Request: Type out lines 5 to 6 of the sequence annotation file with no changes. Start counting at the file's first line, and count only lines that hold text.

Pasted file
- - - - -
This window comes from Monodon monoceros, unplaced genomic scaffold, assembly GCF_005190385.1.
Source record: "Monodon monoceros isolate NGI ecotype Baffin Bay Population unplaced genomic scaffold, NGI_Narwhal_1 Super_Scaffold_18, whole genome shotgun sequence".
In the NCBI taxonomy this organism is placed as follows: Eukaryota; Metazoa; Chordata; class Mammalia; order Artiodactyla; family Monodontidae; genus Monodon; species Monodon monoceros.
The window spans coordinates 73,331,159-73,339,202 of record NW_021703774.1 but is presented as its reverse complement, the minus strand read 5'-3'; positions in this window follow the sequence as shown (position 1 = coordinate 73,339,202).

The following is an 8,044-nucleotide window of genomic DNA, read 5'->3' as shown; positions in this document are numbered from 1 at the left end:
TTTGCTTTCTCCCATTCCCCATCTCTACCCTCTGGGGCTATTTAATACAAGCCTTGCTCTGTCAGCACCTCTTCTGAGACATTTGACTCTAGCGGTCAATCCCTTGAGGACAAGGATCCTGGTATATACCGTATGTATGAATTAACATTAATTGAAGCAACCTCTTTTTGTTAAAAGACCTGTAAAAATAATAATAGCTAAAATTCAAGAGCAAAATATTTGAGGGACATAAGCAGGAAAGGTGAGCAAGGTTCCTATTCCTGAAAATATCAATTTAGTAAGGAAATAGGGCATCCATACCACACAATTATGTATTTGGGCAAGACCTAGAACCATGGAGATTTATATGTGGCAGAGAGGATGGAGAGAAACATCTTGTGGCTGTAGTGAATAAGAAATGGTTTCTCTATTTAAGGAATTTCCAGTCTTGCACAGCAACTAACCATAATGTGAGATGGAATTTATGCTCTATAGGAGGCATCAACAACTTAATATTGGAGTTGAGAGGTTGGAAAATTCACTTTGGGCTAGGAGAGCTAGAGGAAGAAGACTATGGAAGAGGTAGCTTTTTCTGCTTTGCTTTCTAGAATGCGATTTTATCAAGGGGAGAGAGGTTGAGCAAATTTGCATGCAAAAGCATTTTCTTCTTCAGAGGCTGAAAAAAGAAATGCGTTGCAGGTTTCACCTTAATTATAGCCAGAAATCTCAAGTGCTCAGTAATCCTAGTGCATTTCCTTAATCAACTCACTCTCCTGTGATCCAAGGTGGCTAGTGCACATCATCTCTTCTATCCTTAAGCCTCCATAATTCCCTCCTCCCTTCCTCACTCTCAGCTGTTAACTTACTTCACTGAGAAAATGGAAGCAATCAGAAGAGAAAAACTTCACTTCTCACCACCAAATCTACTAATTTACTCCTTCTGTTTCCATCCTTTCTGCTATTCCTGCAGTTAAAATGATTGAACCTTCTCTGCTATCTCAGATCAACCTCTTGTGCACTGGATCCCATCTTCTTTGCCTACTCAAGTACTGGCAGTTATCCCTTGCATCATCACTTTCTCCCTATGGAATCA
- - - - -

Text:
The following is an 8,044-nucleotide window of genomic DNA, read 5'->3' as shown; positions in this document are numbered from 1 at the left end:
TTTGCTTTCTCCCATTCCCCATCTCTACCCTCTGGGGCTATTTAATACAAGCCTTGCTCTGTCAGCACCTCTTCTGAGACATTTGACTCTAGCGGTCAATCCCTTGAGGACAAGGATCCTGGTATATACCGTATGTATGAATTAACATTAATTGAAGCAACCTCTTTTTGTTAAAAGACCTGTAAAAATAATAATAGCTAAAATTCAAGAGCAAAATATTTGAGGGACATAAGCAGGAAAGGTGAGCAAGGTTCCTATTCCTGAAAATATCAATTTAGTAAGGAAATAGGGCATCCATACCACACAATTATGTATTTGGGCAAGACCTAGAACCATGGAGATTTATATGTGGCAGAGAGGATGGAGAGAAACATCTTGTGGCTGTAGTGAATAAGAAATGGTTTCTCTATTTAAGGAATTTCCAGTCTTGCACAGCAACTAACCATAATGTGAGATGGAATTTATGCTCTATAGGAGGCATCAACAACTTAATATTGGAGTTGAGAGGTTGGAAAATTCACTTTGGGCTAGGAGAGCTAGAGGAAGAAGACTATGGAAGAGGTAGCTTTTTCTGCTTTGCTTTCTAGAATGCGATTTTATCAAGGGGAGAGAGGTTGAGCAAATTTGCATGCAAAAGCATTTTCTTCTTCAGAGGCTGAAAAAAGAAATGCGTTGCAGGTTTCACCTTAATTATAGCCAGAAATCTCAAGTGCTCAGTAATCCTAGTGCATTTCCTTAATCAACTCACTCTCCTGTGATCCAAGGTGGCTAGTGCACATCATCTCTTCTATCCTTAAGCCTCCATAATTCCCTCCTCCCTTCCTCACTCTCAGCTGTTAACTTACTTCACTGAGAAAATGGAAGCAATCAGAAGAGAAAAACTTCACTTCTCACCACCAAATCTACTAATTTACTCCTTCTGTTTCCATCCTTTCTGCTATTCCTGCAGTTAAAATGATTGAACCTTCTCTGCTATCTCAGATCAACCTCTTGTGCACTGGATCCCATCTTCTTTGCCTACTCAAGTACTGGCAGTTATCCCTTGCATCATCACTTTCTCCCTATGGAATCA